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Saturday, March 2
The Indiana Daily Student


UK elections end in coalitions

Just last Thursday, citizens from the United Kingdom took to the polls, casting their votes in the 2010 election. The results—305 Conservative, 258 Labour, and 57 Liberal Democrat seats in Parliament—came as no great surprise as public opinion polls leading up to the vote had indicated the definite possibility of the election resulting in a hung parliament.

However, few would have predicted the events of aftermath.

With no party holding the official majority in parliament, the leaders of each of England’s major parties were left to deal with the shift in numbers.

In hopes of bringing a shift in policy, the Conservatives and Liberal Democrats are working to negotiate a plan to form a sort of coalition, joining forces to create a new government for the UK after thirteen years of the Labour party holding the power.

In light of these events and in anticipation of the changes to come, former Labour Party leader and British Prime Minister Gordon Brown announced his official resignation on Tuesday, leaving Conservative party leader David Cameron to follow him.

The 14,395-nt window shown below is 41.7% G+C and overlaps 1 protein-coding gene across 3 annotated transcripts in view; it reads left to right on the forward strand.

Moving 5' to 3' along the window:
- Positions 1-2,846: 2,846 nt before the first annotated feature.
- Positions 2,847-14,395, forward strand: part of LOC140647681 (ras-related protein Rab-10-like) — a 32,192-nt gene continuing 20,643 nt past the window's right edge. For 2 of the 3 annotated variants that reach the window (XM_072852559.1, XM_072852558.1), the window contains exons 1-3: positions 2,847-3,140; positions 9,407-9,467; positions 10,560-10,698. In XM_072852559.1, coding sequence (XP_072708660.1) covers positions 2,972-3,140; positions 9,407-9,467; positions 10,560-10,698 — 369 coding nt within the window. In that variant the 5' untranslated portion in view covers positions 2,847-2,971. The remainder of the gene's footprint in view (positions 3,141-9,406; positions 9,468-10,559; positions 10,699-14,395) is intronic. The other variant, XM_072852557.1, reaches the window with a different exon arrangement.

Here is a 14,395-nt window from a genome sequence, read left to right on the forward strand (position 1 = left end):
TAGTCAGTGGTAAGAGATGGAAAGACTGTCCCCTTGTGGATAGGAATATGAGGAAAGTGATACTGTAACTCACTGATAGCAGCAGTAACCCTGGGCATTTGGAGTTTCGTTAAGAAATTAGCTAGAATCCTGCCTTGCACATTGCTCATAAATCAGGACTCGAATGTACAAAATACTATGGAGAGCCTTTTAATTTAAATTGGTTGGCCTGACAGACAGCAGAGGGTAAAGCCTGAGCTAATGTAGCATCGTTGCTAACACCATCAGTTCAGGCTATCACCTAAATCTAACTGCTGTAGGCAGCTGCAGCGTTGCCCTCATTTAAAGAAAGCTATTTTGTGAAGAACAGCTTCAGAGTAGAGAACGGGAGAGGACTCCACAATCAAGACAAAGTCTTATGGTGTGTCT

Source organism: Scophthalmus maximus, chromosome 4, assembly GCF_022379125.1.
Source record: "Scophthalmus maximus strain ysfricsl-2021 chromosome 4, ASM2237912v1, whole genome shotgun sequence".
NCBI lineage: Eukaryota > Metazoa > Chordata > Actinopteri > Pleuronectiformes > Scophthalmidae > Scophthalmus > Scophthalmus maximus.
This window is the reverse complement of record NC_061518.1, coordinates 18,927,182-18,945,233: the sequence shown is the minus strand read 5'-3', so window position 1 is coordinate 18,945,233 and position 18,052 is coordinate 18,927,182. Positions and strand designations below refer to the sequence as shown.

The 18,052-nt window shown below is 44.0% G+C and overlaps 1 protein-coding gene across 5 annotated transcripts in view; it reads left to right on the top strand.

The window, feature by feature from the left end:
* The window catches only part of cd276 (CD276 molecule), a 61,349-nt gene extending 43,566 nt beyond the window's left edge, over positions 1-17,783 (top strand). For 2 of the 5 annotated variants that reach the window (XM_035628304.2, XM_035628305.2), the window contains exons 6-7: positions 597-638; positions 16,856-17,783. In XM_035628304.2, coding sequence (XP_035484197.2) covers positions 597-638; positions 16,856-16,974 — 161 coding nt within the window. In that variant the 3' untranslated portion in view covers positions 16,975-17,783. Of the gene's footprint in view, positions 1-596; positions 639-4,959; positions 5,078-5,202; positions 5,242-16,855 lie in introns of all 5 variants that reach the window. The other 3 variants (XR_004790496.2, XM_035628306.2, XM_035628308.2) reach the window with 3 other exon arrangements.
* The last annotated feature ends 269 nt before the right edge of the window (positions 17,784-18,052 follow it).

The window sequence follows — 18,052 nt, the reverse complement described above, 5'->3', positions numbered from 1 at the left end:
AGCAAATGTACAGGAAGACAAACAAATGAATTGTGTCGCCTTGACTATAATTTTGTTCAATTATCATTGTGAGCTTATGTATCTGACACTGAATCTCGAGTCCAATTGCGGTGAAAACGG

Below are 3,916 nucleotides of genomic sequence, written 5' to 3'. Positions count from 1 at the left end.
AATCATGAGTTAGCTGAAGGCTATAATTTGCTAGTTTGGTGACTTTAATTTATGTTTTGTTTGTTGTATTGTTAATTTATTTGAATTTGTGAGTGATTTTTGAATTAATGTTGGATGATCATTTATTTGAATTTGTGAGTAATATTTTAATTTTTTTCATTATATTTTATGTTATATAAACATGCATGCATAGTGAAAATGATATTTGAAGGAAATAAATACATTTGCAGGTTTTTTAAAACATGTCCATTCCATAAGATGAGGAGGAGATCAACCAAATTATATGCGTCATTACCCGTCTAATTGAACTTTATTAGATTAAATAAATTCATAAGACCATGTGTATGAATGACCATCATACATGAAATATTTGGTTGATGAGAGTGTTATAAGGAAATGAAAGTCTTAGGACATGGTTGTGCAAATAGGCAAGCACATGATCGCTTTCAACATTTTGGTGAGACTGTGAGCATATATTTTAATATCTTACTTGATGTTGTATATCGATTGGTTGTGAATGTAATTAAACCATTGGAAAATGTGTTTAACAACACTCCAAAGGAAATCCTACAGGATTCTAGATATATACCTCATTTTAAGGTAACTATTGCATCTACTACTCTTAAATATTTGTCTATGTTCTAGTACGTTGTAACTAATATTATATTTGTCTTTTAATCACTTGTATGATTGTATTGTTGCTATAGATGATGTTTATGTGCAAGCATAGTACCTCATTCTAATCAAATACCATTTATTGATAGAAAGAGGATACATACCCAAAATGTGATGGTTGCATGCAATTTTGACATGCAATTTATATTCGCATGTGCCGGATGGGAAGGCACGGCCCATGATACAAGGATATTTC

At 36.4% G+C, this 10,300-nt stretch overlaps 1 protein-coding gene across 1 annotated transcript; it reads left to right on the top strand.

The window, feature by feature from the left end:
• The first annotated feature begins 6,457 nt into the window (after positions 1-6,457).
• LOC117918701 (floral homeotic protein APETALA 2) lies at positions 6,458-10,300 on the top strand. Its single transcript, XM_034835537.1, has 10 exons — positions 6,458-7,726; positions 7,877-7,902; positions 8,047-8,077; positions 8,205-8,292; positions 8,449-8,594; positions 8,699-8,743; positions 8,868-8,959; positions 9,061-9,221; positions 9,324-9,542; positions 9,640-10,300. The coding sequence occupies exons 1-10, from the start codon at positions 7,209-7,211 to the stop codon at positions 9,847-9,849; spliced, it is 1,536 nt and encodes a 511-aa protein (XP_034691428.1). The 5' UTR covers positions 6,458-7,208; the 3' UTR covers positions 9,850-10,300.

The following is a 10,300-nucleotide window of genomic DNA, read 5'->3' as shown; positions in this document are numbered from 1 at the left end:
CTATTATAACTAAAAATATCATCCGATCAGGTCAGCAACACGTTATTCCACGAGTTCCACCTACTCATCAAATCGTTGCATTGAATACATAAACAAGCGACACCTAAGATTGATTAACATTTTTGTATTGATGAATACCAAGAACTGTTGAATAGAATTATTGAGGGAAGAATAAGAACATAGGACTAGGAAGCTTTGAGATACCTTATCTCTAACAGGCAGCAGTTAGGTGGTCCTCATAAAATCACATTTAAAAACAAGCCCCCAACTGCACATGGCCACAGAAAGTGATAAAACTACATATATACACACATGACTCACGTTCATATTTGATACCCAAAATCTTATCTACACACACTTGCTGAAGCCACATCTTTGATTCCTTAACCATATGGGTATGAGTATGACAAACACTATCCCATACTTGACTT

Announcing his resignation publicly outside of his office at 10 Downing Street in London, Brown addressed the public stating that, “In the face of many…challenges up to and including the global financial meltdown, I have always tried to serve, to do my best in the interests of Britain, its values, and its people.”

Following the announcement, Brown made his way to Buckingham Palace, where he handed his resignation to Queen Elizabeth II. Shortly after, the Queen approved of David Cameron as Prime Minister and his decision to appoint Lib Dem leader Nick Clegg as his deputy, forming the first coalition government for the UK in seventy years.

With the change in power official, speculation continues about the changes that will ensue over the next several months.

In his first address at Downing Street, Cameron thanked Brown for his years of service to the British government and spoke to the public about the coming months, stating, “I think the service our country needs right now is to face up to our big challenges, to confront our problems, take difficult decisions, lead people through those decisions, so that together we can reach better times ahead.”

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